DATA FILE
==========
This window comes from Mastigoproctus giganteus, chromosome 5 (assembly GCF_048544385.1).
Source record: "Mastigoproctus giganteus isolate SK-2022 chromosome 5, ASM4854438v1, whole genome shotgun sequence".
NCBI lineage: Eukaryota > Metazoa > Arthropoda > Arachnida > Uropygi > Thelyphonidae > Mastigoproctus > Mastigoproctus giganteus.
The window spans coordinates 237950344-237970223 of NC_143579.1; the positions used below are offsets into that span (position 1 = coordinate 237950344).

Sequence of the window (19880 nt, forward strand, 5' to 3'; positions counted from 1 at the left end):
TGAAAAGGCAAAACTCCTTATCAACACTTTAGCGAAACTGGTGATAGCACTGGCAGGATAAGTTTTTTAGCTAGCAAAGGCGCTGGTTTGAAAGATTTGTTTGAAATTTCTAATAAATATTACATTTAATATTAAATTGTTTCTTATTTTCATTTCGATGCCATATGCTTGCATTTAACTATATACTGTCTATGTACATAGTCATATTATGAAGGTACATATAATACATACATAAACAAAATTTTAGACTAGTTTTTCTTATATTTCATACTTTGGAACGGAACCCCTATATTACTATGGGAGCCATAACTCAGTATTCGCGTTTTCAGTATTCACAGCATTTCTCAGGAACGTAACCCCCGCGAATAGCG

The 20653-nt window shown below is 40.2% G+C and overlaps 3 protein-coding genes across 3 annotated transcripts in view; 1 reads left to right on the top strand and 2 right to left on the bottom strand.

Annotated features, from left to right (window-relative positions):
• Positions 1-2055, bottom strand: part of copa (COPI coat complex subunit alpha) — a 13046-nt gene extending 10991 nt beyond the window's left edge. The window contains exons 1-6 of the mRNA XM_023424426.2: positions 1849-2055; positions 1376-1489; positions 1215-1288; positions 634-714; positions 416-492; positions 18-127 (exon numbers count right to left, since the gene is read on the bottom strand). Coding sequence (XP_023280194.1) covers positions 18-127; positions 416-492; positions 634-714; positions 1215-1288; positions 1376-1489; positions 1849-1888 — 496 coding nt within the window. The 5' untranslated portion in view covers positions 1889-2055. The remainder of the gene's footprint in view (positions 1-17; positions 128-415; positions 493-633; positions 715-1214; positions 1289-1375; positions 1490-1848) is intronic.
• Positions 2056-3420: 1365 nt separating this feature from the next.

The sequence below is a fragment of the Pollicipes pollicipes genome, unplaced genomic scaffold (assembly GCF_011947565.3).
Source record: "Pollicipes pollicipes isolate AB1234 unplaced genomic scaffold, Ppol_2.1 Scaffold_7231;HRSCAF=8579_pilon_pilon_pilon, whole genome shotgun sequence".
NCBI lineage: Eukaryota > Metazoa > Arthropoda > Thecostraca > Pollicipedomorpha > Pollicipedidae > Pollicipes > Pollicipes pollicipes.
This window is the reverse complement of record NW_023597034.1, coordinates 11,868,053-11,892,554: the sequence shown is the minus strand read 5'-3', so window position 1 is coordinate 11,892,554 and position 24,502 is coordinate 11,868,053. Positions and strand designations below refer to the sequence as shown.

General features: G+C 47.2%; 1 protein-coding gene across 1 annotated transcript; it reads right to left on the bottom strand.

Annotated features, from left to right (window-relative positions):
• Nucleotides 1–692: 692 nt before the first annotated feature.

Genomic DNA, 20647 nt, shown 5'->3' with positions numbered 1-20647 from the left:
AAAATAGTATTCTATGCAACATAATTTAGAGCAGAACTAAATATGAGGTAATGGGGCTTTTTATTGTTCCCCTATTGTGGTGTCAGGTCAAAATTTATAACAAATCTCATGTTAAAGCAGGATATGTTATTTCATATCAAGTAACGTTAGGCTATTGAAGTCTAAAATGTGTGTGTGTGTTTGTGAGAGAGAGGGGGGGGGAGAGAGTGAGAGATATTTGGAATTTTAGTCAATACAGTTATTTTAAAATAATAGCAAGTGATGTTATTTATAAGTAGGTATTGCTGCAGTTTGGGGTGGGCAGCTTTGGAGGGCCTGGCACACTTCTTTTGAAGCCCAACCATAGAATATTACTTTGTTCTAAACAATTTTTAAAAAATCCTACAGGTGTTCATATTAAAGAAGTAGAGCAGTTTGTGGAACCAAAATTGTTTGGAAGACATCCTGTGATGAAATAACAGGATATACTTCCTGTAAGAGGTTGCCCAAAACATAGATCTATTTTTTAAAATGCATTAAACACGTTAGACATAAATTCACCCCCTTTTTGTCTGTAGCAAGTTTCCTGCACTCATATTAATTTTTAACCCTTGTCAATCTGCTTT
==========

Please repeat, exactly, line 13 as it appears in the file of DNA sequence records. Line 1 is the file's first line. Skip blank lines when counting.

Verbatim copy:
NCBI lineage: Eukaryota > Metazoa > Arthropoda > Thecostraca > Pollicipedomorpha > Pollicipedidae > Pollicipes > Pollicipes pollicipes.